“I have somebody here I want you to meet.”
Don’t ask me how Doug Coe knew who was in the group or where they were meeting, but Doug had the knack for connecting with all kinds of extraordinary people. When Doug opened the door, in walked Billy Graham. He made his way around the room, having intentional discussions with each person he met. He shook every hand, and repeated every name. And he left. When the person in charge walked into the room, he began making his way around the room and shaking hands, as Billy Graham did. But after a few handshakes, he gave up and said something like, “It will take too long for me to shake everybody’s hands, so I let’s just start the meeting." Under his breath, one of the men replied, ”That’s okay, you don’t have to shake our hands, but Billy Graham just did.” The room erupted with laughter. Everyone understood the joke except one.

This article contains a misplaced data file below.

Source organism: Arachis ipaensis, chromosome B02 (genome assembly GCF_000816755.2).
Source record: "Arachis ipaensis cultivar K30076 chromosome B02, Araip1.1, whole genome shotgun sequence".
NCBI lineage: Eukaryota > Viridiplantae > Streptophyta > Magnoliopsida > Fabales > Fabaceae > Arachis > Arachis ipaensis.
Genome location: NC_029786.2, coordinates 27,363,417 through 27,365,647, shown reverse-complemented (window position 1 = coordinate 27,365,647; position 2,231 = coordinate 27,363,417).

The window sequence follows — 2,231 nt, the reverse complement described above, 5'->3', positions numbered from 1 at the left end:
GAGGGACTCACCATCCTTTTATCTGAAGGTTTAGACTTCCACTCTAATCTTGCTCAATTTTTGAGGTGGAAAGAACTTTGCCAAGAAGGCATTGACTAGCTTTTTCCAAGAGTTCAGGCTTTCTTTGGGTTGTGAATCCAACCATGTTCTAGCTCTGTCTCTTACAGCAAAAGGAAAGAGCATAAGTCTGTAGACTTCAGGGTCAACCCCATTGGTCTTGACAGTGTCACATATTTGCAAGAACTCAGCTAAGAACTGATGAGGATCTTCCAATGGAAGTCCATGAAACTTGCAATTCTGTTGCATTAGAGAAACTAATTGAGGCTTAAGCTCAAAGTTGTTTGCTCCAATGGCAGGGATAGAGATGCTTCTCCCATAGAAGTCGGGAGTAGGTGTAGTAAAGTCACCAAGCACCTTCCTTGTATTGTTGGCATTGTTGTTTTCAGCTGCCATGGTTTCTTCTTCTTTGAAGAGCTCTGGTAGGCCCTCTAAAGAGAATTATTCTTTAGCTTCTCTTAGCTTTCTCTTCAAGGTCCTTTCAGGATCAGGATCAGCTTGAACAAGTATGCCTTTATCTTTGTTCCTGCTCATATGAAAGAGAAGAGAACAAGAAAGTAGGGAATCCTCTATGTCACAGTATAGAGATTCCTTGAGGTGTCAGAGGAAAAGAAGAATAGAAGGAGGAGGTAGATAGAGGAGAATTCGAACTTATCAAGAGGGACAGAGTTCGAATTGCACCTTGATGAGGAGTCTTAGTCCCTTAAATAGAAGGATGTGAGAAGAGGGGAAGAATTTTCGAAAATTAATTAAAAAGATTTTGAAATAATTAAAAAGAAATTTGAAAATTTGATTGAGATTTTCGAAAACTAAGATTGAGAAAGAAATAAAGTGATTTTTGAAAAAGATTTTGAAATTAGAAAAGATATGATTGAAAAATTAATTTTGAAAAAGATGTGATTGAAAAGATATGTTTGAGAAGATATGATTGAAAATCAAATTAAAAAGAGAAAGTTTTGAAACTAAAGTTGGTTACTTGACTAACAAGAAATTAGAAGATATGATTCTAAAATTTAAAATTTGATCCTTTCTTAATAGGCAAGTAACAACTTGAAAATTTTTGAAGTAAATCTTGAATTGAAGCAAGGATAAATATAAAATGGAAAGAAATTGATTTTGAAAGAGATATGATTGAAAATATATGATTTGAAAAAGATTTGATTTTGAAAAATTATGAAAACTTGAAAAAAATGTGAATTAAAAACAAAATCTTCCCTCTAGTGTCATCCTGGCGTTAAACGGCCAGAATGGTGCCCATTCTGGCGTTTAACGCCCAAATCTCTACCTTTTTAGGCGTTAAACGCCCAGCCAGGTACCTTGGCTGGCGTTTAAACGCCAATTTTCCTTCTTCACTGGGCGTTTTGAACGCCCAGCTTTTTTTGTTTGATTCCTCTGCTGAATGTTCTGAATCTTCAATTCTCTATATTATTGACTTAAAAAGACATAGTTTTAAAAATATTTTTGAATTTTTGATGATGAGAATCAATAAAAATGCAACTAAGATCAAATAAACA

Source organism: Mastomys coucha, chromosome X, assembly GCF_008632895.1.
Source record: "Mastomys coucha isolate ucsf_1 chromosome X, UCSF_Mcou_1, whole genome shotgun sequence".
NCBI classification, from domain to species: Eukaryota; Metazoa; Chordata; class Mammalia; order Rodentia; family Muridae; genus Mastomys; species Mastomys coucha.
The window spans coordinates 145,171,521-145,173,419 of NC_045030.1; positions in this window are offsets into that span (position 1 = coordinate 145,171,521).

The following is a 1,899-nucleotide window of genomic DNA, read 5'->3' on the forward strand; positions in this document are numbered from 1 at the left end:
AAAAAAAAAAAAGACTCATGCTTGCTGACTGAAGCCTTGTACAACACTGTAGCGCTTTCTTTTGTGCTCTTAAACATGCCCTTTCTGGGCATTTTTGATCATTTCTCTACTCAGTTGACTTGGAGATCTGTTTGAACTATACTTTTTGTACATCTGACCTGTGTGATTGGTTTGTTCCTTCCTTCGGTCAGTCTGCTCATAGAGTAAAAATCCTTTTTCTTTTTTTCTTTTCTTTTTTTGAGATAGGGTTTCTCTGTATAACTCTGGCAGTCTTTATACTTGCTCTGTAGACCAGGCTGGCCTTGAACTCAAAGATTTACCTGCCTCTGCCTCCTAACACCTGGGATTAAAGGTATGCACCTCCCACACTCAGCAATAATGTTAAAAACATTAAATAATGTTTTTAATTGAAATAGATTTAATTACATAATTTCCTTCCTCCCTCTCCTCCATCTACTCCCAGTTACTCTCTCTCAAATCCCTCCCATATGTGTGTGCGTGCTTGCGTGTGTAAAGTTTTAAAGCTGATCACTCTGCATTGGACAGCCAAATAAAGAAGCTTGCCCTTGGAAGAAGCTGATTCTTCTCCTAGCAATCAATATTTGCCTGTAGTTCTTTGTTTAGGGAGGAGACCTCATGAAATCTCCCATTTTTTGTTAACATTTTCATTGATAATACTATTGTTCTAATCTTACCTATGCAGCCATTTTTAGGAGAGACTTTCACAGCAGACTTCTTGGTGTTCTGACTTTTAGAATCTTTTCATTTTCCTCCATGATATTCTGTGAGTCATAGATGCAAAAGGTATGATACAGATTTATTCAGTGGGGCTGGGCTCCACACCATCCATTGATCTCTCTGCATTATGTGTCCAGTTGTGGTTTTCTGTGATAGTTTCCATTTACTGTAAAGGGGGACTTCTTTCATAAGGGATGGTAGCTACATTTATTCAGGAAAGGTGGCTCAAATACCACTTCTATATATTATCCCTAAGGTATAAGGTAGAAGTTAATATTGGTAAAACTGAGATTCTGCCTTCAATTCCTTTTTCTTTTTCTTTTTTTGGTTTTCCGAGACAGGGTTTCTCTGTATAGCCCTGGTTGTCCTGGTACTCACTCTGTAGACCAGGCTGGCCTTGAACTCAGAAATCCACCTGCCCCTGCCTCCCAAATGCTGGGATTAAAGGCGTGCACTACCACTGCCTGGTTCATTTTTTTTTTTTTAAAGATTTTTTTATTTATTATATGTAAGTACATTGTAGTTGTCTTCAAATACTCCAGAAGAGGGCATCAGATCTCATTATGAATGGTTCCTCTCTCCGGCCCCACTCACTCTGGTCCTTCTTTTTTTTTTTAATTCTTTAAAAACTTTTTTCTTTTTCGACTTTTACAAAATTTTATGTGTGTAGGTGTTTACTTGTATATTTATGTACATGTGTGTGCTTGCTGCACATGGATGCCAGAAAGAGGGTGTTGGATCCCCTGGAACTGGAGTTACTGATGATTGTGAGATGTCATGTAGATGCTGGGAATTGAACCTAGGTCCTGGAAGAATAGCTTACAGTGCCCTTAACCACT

Most people will remember Billy Graham for his immense speaking abilities, his worldwide travel, his massive revival gatherings, his relationship with every president in my lifetime, the books he authored, and the fame that he couldn’t avoid. But the rest of us, and especially those who knew him best, will remember him for his spiritual leading, his love for family, and his immense relational skills. And though his health issues kept him from the limelight the last few years, this world will miss him.
I will look forward to time with him in the next.